Tell Me Where It Hurts

A UConn study finds that the way a question is phrased is important when assessing pain.

<p>Back pain</p>
UConn nursing professor Deborah McDonald recommends that practitioners ask open-ended questions to assess a patient's pain. Stock photo

Medical professionals know that one of the most important steps in treating a patient is assessing their symptoms and their pain: doctors and nurses can only treat a patient if they know what needs treating.

But assessing someone’s pain is not as simple as asking them what’s wrong: how a question is presented to a patient, and what words are used, can lead to either a flood of helpful information or a trickle of one-word responses and dead-ends.

Deborah McDonald, an associate professor in UConn’s School of Nursing, recently looked at the role that the phrasing of a question might have in influencing a patient’s response. The experiment focused on word choice and the phrasing of questions relating to patient pain.

McDonald said that proper wording of questions is especially important when dealing with older patients. “Phrasing of pain questions significantly impacts the amount of important pain information provided by older adults,” says McDonald in a study recently published in the Journal of Pain and Symptom Management.

Some words hold different meanings for different people. This may be especially true for older adults and the use of the word “pain,” says McDonald. Using alternate wording can help a patient better understand the questions they are being asked. Instead of using only the word “pain,” a doctor or nurse may need to combine several synonyms, such as “pain, aches, soreness, or discomfort,” in order to adequately get the question across to the patient.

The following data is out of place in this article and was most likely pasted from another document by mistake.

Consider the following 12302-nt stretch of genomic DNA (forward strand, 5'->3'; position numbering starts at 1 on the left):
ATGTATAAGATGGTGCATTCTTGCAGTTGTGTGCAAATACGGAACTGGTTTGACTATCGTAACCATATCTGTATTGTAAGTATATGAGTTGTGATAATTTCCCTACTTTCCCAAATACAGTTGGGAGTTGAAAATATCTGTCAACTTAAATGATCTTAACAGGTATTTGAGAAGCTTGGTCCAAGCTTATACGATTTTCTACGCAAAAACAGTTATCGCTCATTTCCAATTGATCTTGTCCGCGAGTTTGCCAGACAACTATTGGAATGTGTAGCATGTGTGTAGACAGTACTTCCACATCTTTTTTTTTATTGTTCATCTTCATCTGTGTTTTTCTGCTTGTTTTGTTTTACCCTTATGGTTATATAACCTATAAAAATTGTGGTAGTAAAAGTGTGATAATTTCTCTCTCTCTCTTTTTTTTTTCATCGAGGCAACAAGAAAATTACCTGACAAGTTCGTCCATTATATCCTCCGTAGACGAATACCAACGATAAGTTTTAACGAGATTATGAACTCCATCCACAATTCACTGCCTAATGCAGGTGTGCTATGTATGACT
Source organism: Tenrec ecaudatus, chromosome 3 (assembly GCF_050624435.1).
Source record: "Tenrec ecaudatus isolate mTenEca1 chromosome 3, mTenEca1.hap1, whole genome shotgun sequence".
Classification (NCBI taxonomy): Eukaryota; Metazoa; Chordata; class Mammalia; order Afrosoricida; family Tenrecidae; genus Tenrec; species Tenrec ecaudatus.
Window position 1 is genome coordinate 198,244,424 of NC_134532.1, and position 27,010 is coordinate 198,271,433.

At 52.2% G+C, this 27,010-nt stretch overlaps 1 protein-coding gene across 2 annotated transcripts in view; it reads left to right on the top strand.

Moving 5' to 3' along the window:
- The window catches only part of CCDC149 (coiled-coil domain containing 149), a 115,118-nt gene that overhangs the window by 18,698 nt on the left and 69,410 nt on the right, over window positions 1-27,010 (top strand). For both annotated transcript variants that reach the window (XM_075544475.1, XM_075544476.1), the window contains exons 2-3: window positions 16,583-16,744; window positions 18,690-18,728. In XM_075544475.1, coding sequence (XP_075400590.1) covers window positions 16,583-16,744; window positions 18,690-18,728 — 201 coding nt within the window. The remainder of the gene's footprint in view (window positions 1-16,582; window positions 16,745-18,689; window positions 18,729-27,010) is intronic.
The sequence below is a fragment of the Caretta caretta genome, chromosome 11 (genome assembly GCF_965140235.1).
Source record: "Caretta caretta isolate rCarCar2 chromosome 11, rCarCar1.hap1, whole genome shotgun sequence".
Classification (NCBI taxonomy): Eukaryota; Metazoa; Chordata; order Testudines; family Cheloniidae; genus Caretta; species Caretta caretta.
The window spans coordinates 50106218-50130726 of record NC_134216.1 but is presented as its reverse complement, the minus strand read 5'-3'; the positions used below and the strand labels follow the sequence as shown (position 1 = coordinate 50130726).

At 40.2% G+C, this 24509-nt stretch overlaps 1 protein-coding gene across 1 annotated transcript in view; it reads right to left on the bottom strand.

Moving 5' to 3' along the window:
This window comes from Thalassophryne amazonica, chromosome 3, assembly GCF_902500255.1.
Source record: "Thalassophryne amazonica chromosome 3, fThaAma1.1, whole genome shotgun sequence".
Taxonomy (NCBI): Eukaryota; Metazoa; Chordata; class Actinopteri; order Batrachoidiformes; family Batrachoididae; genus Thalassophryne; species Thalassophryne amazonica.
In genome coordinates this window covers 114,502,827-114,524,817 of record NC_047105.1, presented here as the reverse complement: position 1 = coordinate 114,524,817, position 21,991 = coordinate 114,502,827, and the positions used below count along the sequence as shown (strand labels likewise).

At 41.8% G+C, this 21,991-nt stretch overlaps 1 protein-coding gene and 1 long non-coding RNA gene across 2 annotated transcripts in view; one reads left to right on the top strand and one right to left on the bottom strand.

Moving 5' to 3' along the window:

In a related study, McDonald found that doctors and nurses also should refrain from interrupting patients when they are communicating information about their pain. In that study, interrupted patients tended to communicate less important pain information than those patients who were allowed to speak without interruption.

“Our study has found that older patients will describe a good amount of information regarding their pain,” McDonald says. “They simply need to be given the opportunity to do so.”

In her phrasing study, McDonald looked at three types of questions: open-ended questions without social desirability bias, close-ended questions without social desirability bias, and open-ended questions with social desirability bias.

Social desirability bias refers to the way people tend to answer socially-oriented questions. These questions cause people to respond in the way they think we want them to respond. The study shows that these kinds of questions encourage patients to suppress their pain concerns, and this can hinder a doctor’s ability to effectively treat patients.

“Social desirability bias encourages people to respond in ways that are likely to gain approval,” says McDonald. “It has been recognized in psychology for years as a serious problem because it introduces error in psychological measures.

“So when we say, ‘How are you today?’ or ‘How are you feeling?’ most people think that we are asking a social question, and they give a knee-jerk response along the lines of ‘I’m fine.’ That sort of question is not appropriate in the healthcare setting and should be avoided,” maintains McDonald.

The study also showed that open-ended questions are preferable to close-ended questions when asking patients about pain because they allow patients more freedom in answering a doctor’s questions.

The question “Tell me about your pain, aches, soreness, or discomfort,” resulted in significantly more pain information than the close-ended question, “What would you rate your pain, aches, soreness, or discomfort on a scale of 0 to 10, with 0 being no pain and 10 the worst possible pain?”

Pain scales force patients to describe only one aspect of pain, says McDonald. While an important diagnostic tool, physicians should avoid beginning a pain discussion with the use of pain scales, as they can limit the amount of important feedback that patients give. Pain has many facets, and patients do best when they feel free to discuss their concerns in an open manner, she adds.

Further research is needed to determine how factors such as age, race, gender, language, and chronic conditions of pain may affect patient feedback, but McDonald recommends that practitioners integrate these techniques into their practice immediately.